D.C. police officials said yesterday that a breakdown in communication caused the department to release publicly the name of a Northwest Washington man, who may have died of hypothermia, before they notified his relatives.
The police breakdown also led officers to say the man was apparently homeless when in fact he had lived with his wife in an apartment two blocks away for eight years.
"It was a system failure," said D.C. Executive Assistant Police Chief Terrance W. Gainer.
Family members of Melvin L. Wharton, 51, the man D.C. police found dead in freezing temperatures, said yesterday that they were outraged that as of yesterday morning, no authorities had yet officially notified relatives of the man's death.
"Do you know what that did to us, to read about his death and not be notified beforehand?" said his 55-year-old brother, John Wharton, of Bladensburg. "There still has been no follow-up. This happened Friday. It's Sunday."
Wharton's oldest sister, Sarah Lundy, 53, of Jacksonville, Fla., said: "We are having a horrible time understanding how someone was found and no one makes an effort to contact the next of kin before it's in the newspaper." Lundy and her brother said that Wharton had a large extended family in the Washington area.
Yesterday afternoon, after being contacted by The Washington Post about the incident, Gainer called Wharton's wife, brother and niece to apologize on behalf of the department.
"I told them we were sorry that we added to their suffering," Gainer said later in an interview.
Wharton's body was discovered by a person walking home about 2:30 a.m. Friday in the 2900 block of 11th Street NW. Wharton was wearing a hat, brown boots, blue sweat pants and a brown jacket but no shirt. Police said then that no home address had been found for Wharton, and they said it was typical that someone who died outside had no place to go.
But Wharton had lived in the 2700 block of 11th Street NW for eight years, according to John Wharton. "Everyone on the block knew Melvin," his brother said.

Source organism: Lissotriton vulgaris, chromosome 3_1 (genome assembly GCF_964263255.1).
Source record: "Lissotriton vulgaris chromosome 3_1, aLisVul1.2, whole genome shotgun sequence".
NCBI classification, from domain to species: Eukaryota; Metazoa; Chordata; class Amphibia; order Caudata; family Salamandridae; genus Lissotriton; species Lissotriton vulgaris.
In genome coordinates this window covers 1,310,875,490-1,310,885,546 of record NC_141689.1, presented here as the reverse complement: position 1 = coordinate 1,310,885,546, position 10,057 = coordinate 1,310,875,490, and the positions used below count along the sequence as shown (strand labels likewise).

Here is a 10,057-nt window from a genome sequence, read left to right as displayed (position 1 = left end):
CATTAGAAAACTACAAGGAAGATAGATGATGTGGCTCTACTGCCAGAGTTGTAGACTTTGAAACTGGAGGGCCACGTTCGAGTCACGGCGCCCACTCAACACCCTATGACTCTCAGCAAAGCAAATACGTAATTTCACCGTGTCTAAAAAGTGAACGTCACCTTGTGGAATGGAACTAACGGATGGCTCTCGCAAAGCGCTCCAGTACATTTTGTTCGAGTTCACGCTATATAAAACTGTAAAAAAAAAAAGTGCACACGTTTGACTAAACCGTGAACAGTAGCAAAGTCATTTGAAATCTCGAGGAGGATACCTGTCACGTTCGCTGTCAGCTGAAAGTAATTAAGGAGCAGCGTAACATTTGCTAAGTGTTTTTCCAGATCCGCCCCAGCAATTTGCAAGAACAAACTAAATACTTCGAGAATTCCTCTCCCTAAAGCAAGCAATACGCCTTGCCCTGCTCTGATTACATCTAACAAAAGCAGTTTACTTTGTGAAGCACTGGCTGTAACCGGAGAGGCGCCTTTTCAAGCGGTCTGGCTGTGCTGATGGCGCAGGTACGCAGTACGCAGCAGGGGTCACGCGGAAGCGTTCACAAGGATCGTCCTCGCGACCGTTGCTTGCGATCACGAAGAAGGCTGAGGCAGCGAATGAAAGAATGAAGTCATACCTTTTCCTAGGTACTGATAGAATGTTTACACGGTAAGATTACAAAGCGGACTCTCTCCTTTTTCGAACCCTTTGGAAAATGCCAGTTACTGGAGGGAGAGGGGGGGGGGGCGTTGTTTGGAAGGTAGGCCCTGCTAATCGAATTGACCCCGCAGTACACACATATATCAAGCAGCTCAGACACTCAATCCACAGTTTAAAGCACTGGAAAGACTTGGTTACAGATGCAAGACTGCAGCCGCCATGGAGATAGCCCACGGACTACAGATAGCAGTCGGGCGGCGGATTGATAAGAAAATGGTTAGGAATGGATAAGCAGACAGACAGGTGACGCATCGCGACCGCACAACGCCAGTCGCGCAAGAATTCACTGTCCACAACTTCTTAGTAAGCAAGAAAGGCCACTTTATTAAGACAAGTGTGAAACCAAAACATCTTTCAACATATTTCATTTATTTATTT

Melvin Wharton, a native of South Carolina, came to the District when he was a child. He graduated from Cardozo High School, where he played football and was nicknamed "Thunderbird." He had been married for 15 years and had worked on and off as a building manager, though he was unemployed when he died. His brother said Wharton had struggled for years with alcohol addiction.
John Wharton said his younger brother told his wife Thursday night that he was experiencing stomach pains and needed to get to a hospital. Wharton said his brother may have been walking to the hospital because he didn't have a car or a telephone.
John Wharton said that after reading about his brother's death, he went to the medical examiner's office to identify the body. "They would not tell us the results of the autopsy," Wharton said.
D.C. Medical Examiner Jonathan L. Arden said yesterday that preliminary autopsy results indicate that Wharton died of exposure, but he said further tests will confirm Wharton's cause of death.
Wharton said fingerprints for his brother, who was arrested last year on a charge that was later dropped, should have been on file for the police department to identify him and notify his wife.
Gainer said Wharton was identified through fingerprints taken from the body by the police mobile crime unit. That unit then called the medical examiner's office and passed on Wharton's name. But the mobile crime officers did not call the 4th District officers who were handling the case, Gainer said.
"And the 4D detectives didn't pursue vigorously enough what the mobile crime and identification sections were doing," Gainer said. "We didn't coordinate the way we should have."
"My brother wasn't a perfect guy," John Wharton said yesterday. "He had problems just like everyone else. But he wasn't homeless. He had a place to live, a wife and a family who cared about him."
CAPTION: Melvin L. Wharton at age 42. He apparently died of hypothermia two blocks from his home at age 51.